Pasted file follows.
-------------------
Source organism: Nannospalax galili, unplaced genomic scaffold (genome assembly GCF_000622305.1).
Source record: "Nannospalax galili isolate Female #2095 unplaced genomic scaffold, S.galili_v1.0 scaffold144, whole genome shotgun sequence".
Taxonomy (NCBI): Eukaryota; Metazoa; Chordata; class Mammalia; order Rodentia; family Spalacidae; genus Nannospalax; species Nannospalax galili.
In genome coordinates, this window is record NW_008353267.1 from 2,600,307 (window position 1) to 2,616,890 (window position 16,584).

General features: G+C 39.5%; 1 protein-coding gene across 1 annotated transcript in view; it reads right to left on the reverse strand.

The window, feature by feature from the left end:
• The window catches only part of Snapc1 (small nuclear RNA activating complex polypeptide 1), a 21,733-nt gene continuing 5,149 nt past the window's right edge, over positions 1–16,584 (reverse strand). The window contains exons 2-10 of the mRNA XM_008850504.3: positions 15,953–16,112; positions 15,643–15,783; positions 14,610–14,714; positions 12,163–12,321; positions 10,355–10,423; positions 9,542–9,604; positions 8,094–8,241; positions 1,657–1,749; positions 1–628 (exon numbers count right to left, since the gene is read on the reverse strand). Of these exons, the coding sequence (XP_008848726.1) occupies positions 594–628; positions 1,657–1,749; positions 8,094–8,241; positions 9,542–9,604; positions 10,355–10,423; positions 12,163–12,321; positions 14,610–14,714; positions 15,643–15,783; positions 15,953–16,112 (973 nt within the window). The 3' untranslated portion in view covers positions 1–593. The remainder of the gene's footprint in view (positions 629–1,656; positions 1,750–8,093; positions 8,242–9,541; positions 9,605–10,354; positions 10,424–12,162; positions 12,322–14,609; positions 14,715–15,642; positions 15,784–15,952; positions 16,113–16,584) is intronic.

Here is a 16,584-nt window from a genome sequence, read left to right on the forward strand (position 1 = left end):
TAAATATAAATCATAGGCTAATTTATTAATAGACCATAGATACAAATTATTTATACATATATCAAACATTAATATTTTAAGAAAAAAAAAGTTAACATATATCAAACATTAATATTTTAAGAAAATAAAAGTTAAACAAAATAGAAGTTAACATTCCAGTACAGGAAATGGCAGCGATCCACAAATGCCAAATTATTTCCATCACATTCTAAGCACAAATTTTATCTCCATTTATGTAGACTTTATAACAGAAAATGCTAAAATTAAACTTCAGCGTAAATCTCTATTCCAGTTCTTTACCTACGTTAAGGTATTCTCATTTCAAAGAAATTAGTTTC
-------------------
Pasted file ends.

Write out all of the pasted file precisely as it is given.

Source organism: Nannospalax galili, unplaced genomic scaffold (genome assembly GCF_000622305.1).
Source record: "Nannospalax galili isolate Female #2095 unplaced genomic scaffold, S.galili_v1.0 scaffold144, whole genome shotgun sequence".
Taxonomy (NCBI): Eukaryota; Metazoa; Chordata; class Mammalia; order Rodentia; family Spalacidae; genus Nannospalax; species Nannospalax galili.
In genome coordinates, this window is record NW_008353267.1 from 2,600,307 (window position 1) to 2,616,890 (window position 16,584).

General features: G+C 39.5%; 1 protein-coding gene across 1 annotated transcript in view; it reads right to left on the reverse strand.

The window, feature by feature from the left end:
• The window catches only part of Snapc1 (small nuclear RNA activating complex polypeptide 1), a 21,733-nt gene continuing 5,149 nt past the window's right edge, over positions 1–16,584 (reverse strand). The window contains exons 2-10 of the mRNA XM_008850504.3: positions 15,953–16,112; positions 15,643–15,783; positions 14,610–14,714; positions 12,163–12,321; positions 10,355–10,423; positions 9,542–9,604; positions 8,094–8,241; positions 1,657–1,749; positions 1–628 (exon numbers count right to left, since the gene is read on the reverse strand). Of these exons, the coding sequence (XP_008848726.1) occupies positions 594–628; positions 1,657–1,749; positions 8,094–8,241; positions 9,542–9,604; positions 10,355–10,423; positions 12,163–12,321; positions 14,610–14,714; positions 15,643–15,783; positions 15,953–16,112 (973 nt within the window). The 3' untranslated portion in view covers positions 1–593. The remainder of the gene's footprint in view (positions 629–1,656; positions 1,750–8,093; positions 8,242–9,541; positions 9,605–10,354; positions 10,424–12,162; positions 12,322–14,609; positions 14,715–15,642; positions 15,784–15,952; positions 16,113–16,584) is intronic.

Here is a 16,584-nt window from a genome sequence, read left to right on the forward strand (position 1 = left end):
TAAATATAAATCATAGGCTAATTTATTAATAGACCATAGATACAAATTATTTATACATATATCAAACATTAATATTTTAAGAAAAAAAAAGTTAACATATATCAAACATTAATATTTTAAGAAAATAAAAGTTAAACAAAATAGAAGTTAACATTCCAGTACAGGAAATGGCAGCGATCCACAAATGCCAAATTATTTCCATCACATTCTAAGCACAAATTTTATCTCCATTTATGTAGACTTTATAACAGAAAATGCTAAAATTAAACTTCAGCGTAAATCTCTATTCCAGTTCTTTACCTACGTTAAGGTATTCTCATTTCAAAGAAATTAGTTTC